My brothers and sisters in Christ, Marriage is a vocation, the primary vocation in life. It’s the vocation which more people enter into than any other. You may hear some people say that their vocation in life is to be a doctor, or a dentist or a lawyer or even a missionary.  Nevertheless, these vocations are only secondary ones. Their primary vocation is to be married, a spouse and the parent of a family.

Marriage too is a high vocation. Christ himself showed us this, for it was at a marriage feast, the marriage feast of Cana, that He began His public life and performed His first miracle. Cana was a small town only six miles distant from Nazareth, where Mary and Jesus lived. Most probably our Lord and our Blessed Mother knew the wedding couple well.

It’s significant that our Lord and His Blessed Mother were present. It’s significant that He performed His first miracle and began His public life at a wedding feast. By so doing Christ showed most clearly the importance of marriage. He showed us the high place that marriage occupies in a Christian society.

Marriage is of its very nature a holy institution, for it was instituted by God Himself, at creation. It was the way Adam and Eve, through their relationship to each other, bridged themselves to God and increased their personal holiness, until, of course, the Original Sin. But Christ added to marriage an even deeper meaning and a higher beauty. He elevated it to the dignity of a sacrament, by His presence and first miracle at the Wedding in Cana of Galilee. He made it a means of conferring grace on those who receive it. This grace that it gives is twofold.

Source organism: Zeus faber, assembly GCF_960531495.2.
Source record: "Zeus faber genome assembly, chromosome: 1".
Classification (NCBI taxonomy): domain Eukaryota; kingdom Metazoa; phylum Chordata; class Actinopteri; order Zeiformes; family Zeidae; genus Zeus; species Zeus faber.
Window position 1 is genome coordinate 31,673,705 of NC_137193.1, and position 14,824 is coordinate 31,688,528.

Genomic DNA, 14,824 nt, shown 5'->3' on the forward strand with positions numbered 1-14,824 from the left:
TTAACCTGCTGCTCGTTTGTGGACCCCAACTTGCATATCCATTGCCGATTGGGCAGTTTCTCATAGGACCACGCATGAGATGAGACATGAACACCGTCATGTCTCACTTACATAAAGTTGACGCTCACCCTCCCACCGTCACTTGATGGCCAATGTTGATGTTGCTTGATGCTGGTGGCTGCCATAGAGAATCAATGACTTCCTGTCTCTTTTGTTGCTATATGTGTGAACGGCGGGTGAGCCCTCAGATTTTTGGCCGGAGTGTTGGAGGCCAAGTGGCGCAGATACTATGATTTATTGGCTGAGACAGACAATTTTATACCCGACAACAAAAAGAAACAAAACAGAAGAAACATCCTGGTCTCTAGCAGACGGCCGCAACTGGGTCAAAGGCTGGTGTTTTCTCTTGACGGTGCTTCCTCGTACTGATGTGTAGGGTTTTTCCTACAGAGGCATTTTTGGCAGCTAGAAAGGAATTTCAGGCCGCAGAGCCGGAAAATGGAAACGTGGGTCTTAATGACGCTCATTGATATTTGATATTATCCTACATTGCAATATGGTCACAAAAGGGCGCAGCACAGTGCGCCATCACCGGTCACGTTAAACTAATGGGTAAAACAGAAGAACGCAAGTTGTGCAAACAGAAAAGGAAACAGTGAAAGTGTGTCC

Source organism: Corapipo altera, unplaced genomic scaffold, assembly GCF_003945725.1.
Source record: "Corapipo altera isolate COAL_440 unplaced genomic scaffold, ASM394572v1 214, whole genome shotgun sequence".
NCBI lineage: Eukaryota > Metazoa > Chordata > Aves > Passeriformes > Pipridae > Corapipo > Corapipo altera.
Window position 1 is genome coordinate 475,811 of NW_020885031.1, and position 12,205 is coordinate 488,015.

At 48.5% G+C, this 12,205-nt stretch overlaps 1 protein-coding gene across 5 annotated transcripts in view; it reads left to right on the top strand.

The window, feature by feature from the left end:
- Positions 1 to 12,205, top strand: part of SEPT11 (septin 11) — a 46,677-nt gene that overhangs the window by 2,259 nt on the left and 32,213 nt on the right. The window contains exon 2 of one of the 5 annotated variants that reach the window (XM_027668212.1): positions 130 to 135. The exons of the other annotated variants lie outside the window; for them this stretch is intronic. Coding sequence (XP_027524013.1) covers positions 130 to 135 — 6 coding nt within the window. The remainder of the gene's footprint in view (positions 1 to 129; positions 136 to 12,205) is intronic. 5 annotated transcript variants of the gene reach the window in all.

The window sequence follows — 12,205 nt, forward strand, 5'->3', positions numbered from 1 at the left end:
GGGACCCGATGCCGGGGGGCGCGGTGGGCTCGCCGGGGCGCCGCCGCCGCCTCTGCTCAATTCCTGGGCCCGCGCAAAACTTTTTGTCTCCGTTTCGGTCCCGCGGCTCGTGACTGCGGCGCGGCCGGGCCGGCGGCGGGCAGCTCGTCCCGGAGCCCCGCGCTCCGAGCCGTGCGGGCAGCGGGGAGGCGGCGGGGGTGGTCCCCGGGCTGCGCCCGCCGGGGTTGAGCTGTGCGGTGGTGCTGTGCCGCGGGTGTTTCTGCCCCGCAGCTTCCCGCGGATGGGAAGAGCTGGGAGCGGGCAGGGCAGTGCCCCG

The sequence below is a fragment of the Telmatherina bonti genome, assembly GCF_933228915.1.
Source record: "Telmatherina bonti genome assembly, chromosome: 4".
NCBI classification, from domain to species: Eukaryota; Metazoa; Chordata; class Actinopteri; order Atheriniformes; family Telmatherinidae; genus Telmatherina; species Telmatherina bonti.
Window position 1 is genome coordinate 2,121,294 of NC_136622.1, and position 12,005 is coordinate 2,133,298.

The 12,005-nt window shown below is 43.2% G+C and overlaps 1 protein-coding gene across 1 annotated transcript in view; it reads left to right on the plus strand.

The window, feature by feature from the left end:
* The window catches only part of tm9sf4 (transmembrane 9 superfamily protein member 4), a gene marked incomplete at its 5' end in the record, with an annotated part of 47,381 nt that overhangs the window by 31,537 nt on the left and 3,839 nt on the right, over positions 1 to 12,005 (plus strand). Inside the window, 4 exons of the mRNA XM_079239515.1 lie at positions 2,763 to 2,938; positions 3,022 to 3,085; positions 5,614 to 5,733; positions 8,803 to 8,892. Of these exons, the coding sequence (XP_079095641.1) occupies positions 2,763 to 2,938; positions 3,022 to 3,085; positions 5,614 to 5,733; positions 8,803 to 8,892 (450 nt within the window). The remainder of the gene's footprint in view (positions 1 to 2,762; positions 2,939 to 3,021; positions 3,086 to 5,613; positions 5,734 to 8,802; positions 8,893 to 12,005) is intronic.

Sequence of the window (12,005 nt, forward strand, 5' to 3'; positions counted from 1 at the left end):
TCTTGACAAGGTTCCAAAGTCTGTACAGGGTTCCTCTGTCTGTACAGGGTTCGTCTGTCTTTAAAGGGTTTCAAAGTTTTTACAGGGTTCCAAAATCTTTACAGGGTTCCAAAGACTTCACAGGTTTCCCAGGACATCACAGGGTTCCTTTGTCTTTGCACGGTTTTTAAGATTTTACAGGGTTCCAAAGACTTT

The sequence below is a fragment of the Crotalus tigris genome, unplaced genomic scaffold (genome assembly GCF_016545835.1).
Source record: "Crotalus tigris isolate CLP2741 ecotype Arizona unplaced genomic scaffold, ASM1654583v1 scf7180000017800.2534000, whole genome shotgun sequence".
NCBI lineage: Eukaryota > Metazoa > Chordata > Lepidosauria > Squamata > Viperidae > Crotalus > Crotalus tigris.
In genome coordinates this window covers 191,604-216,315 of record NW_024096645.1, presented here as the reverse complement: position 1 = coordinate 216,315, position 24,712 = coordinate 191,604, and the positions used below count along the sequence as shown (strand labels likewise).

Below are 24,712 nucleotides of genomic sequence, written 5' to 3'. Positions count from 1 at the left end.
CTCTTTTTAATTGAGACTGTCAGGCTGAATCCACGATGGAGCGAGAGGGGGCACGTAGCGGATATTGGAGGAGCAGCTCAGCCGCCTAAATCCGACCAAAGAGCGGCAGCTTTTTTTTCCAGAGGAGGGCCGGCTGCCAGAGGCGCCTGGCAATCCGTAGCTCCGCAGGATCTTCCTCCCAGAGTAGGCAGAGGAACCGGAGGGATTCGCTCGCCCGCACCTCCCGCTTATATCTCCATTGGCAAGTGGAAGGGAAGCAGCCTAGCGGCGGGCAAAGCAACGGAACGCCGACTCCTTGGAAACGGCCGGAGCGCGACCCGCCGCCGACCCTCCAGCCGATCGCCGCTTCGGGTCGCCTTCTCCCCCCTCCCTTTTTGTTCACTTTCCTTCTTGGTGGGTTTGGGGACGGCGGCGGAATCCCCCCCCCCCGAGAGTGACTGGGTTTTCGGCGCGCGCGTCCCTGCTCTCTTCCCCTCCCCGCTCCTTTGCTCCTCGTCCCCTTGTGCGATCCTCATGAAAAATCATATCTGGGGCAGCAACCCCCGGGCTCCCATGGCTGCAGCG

Marriage bestows sanctifying grace on those who enter into it worthily. But above and beyond sanctifying grace, matrimony also gives a special sacramental grace. This special sacramental grace helps a husband and wife to become one and live as true disciples of Christ by cementing and strengthening the marriage bond. And it gives them supernatural strength to fulfill their duties to meet the problems that may arise in marriage, if they live and follow the teachings of Christ and His Church. These graces remain with them throughout all of their married sacramental life. A husband and wife may call on them at any time, for God pledges them the lifelong support of His help, if they live in accord with His teachings. 

Holy Matrimony as a sacrament has probably been attacked more than any other. The demons of hell cannot attack the Blessed Trinity directly; so they attack the Trinity indirectly by attacking marriages and families, since marriage and family are a reflection of the Blessed Trinity! Marriage laws have also been assaulted by individuals, institutions and by nations. This holy and lasting bond has been challenged time and time again. From King Henry VIII of England to our friends in Hollywood and the secular mass media marriage has been made a mockery of.